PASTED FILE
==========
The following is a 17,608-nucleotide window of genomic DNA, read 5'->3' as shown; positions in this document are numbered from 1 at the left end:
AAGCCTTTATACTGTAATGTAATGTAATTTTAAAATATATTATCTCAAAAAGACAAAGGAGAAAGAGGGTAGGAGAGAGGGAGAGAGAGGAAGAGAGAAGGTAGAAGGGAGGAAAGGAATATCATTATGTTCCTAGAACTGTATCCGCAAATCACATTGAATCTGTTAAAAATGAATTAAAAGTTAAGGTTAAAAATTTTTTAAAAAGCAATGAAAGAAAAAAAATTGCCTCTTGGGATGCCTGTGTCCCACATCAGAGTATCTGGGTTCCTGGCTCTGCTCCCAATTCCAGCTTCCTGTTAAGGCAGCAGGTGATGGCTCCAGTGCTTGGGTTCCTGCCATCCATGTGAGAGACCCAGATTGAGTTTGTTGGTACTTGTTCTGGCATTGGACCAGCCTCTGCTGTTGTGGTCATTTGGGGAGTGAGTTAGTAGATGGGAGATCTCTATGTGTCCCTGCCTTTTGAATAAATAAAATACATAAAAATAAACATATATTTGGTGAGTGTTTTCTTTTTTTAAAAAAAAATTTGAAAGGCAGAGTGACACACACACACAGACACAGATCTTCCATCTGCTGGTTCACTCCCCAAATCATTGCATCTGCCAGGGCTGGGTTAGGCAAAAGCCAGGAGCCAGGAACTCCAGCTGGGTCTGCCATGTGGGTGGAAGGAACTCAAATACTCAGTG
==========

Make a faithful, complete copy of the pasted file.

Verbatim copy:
The following is a 17,608-nucleotide window of genomic DNA, read 5'->3' as shown; positions in this document are numbered from 1 at the left end:
AAGCCTTTATACTGTAATGTAATGTAATTTTAAAATATATTATCTCAAAAAGACAAAGGAGAAAGAGGGTAGGAGAGAGGGAGAGAGAGGAAGAGAGAAGGTAGAAGGGAGGAAAGGAATATCATTATGTTCCTAGAACTGTATCCGCAAATCACATTGAATCTGTTAAAAATGAATTAAAAGTTAAGGTTAAAAATTTTTTAAAAAGCAATGAAAGAAAAAAAATTGCCTCTTGGGATGCCTGTGTCCCACATCAGAGTATCTGGGTTCCTGGCTCTGCTCCCAATTCCAGCTTCCTGTTAAGGCAGCAGGTGATGGCTCCAGTGCTTGGGTTCCTGCCATCCATGTGAGAGACCCAGATTGAGTTTGTTGGTACTTGTTCTGGCATTGGACCAGCCTCTGCTGTTGTGGTCATTTGGGGAGTGAGTTAGTAGATGGGAGATCTCTATGTGTCCCTGCCTTTTGAATAAATAAAATACATAAAAATAAACATATATTTGGTGAGTGTTTTCTTTTTTTAAAAAAAAATTTGAAAGGCAGAGTGACACACACACACAGACACAGATCTTCCATCTGCTGGTTCACTCCCCAAATCATTGCATCTGCCAGGGCTGGGTTAGGCAAAAGCCAGGAGCCAGGAACTCCAGCTGGGTCTGCCATGTGGGTGGAAGGAACTCAAATACTCAGTG